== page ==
Aboard the “Greenwood Guppy” we heard rumors of good crabbing areas near Seattle. Funnily enough, the tips came from some people working with Elizabeth Swann when she was in town. She is no longer a pirate.

Keepers.

Keepers.

So we paddle out in the Guppy (the canoe in all of our pictures), drop our pots with bait like salmon heads and tails from Fresh Fish Co., and then go home. The next day, the pots were full of hundreds eleven crabs. The Dungeness (Dungies) have to be male and 6 1/4 inches. We tossed back a couple of small guys. We also released all of the females.

Black tipped claws!

Black tipped claws!

Chef Ed (I know a couple of those) is preparing the crab the same day that we caught them. Tomorrow, we are headed out to collect the pots again. It feels a bit like observing, except this time it is fun!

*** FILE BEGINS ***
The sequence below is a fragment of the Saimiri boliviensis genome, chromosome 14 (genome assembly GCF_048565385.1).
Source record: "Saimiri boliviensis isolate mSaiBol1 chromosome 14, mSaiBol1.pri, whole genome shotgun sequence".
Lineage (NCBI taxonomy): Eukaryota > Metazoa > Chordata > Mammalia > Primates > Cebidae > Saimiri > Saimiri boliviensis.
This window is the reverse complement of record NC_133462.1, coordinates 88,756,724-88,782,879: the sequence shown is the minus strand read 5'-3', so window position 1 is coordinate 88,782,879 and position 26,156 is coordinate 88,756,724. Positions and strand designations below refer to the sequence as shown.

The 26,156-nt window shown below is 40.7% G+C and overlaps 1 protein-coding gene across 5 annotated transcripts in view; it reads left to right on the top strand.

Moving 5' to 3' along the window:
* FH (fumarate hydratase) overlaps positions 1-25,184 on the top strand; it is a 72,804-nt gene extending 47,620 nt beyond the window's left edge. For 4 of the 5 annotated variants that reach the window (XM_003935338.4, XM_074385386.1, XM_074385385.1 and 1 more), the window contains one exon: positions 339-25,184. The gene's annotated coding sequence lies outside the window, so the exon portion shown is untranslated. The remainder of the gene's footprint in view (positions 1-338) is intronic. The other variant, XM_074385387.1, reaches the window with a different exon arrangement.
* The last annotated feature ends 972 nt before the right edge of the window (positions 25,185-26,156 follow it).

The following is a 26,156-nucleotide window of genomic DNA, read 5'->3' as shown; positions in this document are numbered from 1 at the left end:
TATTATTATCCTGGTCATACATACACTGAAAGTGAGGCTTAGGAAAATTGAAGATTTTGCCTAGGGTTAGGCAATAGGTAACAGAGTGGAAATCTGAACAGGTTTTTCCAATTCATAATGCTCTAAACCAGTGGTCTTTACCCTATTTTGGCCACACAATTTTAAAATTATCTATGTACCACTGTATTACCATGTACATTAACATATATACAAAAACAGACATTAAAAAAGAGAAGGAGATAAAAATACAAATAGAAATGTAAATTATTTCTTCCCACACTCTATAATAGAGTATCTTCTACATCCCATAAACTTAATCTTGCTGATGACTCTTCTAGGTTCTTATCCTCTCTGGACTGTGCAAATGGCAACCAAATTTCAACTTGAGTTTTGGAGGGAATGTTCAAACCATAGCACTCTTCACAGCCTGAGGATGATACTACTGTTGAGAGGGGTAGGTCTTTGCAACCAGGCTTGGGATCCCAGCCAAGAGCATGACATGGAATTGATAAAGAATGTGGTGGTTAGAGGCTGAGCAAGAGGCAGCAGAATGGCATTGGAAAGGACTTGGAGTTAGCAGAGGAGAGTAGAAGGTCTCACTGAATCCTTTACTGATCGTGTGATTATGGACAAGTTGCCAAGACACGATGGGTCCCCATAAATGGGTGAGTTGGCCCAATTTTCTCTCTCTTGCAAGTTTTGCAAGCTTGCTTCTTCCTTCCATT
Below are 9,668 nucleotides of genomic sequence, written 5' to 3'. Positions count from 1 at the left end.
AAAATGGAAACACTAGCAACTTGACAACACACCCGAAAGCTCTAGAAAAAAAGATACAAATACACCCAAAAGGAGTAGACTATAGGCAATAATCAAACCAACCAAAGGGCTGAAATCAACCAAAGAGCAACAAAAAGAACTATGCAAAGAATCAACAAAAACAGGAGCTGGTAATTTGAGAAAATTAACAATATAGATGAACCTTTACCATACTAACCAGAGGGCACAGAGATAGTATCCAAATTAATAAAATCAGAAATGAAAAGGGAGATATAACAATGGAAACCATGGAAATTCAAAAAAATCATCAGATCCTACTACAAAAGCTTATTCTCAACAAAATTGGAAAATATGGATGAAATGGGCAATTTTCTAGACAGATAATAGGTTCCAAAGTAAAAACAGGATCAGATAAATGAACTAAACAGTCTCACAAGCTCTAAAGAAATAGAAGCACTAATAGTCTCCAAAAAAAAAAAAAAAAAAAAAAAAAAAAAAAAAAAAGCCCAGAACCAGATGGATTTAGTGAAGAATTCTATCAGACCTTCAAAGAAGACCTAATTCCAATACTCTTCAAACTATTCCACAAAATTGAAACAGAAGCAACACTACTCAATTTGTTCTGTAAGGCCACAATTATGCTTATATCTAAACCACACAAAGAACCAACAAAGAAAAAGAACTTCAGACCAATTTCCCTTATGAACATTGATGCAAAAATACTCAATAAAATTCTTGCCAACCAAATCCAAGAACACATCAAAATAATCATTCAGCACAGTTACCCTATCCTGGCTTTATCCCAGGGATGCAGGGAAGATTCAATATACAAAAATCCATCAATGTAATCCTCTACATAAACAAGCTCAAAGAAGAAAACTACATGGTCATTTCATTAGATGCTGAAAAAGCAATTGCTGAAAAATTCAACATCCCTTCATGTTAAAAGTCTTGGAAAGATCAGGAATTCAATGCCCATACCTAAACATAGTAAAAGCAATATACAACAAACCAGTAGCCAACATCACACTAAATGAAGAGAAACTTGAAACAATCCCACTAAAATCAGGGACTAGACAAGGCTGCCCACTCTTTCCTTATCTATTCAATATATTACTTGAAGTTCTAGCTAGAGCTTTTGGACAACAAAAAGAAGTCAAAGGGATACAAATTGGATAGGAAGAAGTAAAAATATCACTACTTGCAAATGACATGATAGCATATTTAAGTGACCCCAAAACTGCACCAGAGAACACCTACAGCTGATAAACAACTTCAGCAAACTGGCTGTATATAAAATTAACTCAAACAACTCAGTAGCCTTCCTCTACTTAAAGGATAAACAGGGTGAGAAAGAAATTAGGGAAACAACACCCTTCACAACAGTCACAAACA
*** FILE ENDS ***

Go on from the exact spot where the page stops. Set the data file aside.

Chicken coop rain barrel waterer.

First we made a roof that would direct the water to the new gutters.

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The gutters drain into a bucket. Rain barrels are becoming common enough that Home Depot has devices to make it easy to make your own.Screen shot 2013-04-01 at 9.51.11 AMThe bucket drains out of the far corner. We had to drill a hole in the bucket and push a piece of PVC through that would hold the tubing we have left over from the aquaponic wall garden. We found the buckets outside on trash day as the neighbors seem to go through a lot of cat litter.Screen shot 2013-04-01 at 9.51.24 AMRunning along the wire.

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The tube then is connected to a PVC pipe with a cap.Screen shot 2013-04-01 at 9.51.33 AMThe last step is to install the nipple waterers!

Chicken coop.